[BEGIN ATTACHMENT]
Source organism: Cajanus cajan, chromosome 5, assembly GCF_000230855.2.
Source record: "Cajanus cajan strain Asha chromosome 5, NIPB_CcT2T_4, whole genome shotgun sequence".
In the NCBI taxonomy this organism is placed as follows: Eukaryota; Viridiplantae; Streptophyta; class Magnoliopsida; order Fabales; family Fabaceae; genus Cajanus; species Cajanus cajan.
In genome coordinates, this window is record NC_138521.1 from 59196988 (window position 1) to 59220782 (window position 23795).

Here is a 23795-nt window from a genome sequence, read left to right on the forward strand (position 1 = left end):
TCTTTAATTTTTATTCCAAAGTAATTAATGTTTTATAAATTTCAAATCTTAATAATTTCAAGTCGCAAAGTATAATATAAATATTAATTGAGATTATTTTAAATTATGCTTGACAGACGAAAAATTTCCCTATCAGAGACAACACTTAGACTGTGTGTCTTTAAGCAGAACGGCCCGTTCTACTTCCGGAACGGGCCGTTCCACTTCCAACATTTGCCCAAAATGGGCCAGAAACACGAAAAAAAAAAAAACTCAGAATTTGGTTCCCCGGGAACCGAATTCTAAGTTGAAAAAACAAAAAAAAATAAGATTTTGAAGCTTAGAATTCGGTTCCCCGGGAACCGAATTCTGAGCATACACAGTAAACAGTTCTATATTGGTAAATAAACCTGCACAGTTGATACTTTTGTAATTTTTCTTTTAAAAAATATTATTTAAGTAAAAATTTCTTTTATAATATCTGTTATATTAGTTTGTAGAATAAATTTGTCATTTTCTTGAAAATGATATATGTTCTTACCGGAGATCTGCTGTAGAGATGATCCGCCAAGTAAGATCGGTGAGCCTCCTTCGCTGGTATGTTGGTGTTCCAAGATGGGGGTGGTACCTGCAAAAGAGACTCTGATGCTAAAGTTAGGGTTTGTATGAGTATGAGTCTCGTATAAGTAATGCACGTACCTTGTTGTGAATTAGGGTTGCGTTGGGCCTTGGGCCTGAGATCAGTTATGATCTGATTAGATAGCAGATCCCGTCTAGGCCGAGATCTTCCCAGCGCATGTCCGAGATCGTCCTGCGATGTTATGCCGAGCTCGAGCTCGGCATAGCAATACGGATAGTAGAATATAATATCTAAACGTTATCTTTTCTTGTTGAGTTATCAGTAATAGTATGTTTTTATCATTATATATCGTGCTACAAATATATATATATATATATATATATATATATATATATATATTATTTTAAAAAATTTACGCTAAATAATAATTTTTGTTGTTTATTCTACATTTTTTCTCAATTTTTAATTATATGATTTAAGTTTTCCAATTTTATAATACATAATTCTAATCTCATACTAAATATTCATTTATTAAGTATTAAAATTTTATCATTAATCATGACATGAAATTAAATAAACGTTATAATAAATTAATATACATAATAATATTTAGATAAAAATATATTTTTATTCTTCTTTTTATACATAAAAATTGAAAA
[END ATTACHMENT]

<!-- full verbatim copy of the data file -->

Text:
Source organism: Cajanus cajan, chromosome 5, assembly GCF_000230855.2.
Source record: "Cajanus cajan strain Asha chromosome 5, NIPB_CcT2T_4, whole genome shotgun sequence".
In the NCBI taxonomy this organism is placed as follows: Eukaryota; Viridiplantae; Streptophyta; class Magnoliopsida; order Fabales; family Fabaceae; genus Cajanus; species Cajanus cajan.
In genome coordinates, this window is record NC_138521.1 from 59196988 (window position 1) to 59220782 (window position 23795).

Here is a 23795-nt window from a genome sequence, read left to right on the forward strand (position 1 = left end):
TCTTTAATTTTTATTCCAAAGTAATTAATGTTTTATAAATTTCAAATCTTAATAATTTCAAGTCGCAAAGTATAATATAAATATTAATTGAGATTATTTTAAATTATGCTTGACAGACGAAAAATTTCCCTATCAGAGACAACACTTAGACTGTGTGTCTTTAAGCAGAACGGCCCGTTCTACTTCCGGAACGGGCCGTTCCACTTCCAACATTTGCCCAAAATGGGCCAGAAACACGAAAAAAAAAAAAACTCAGAATTTGGTTCCCCGGGAACCGAATTCTAAGTTGAAAAAACAAAAAAAAATAAGATTTTGAAGCTTAGAATTCGGTTCCCCGGGAACCGAATTCTGAGCATACACAGTAAACAGTTCTATATTGGTAAATAAACCTGCACAGTTGATACTTTTGTAATTTTTCTTTTAAAAAATATTATTTAAGTAAAAATTTCTTTTATAATATCTGTTATATTAGTTTGTAGAATAAATTTGTCATTTTCTTGAAAATGATATATGTTCTTACCGGAGATCTGCTGTAGAGATGATCCGCCAAGTAAGATCGGTGAGCCTCCTTCGCTGGTATGTTGGTGTTCCAAGATGGGGGTGGTACCTGCAAAAGAGACTCTGATGCTAAAGTTAGGGTTTGTATGAGTATGAGTCTCGTATAAGTAATGCACGTACCTTGTTGTGAATTAGGGTTGCGTTGGGCCTTGGGCCTGAGATCAGTTATGATCTGATTAGATAGCAGATCCCGTCTAGGCCGAGATCTTCCCAGCGCATGTCCGAGATCGTCCTGCGATGTTATGCCGAGCTCGAGCTCGGCATAGCAATACGGATAGTAGAATATAATATCTAAACGTTATCTTTTCTTGTTGAGTTATCAGTAATAGTATGTTTTTATCATTATATATCGTGCTACAAATATATATATATATATATATATATATATATATATATATATTATTTTAAAAAATTTACGCTAAATAATAATTTTTGTTGTTTATTCTACATTTTTTCTCAATTTTTAATTATATGATTTAAGTTTTCCAATTTTATAATACATAATTCTAATCTCATACTAAATATTCATTTATTAAGTATTAAAATTTTATCATTAATCATGACATGAAATTAAATAAACGTTATAATAAATTAATATACATAATAATATTTAGATAAAAATATATTTTTATTCTTCTTTTTATACATAAAAATTGAAAA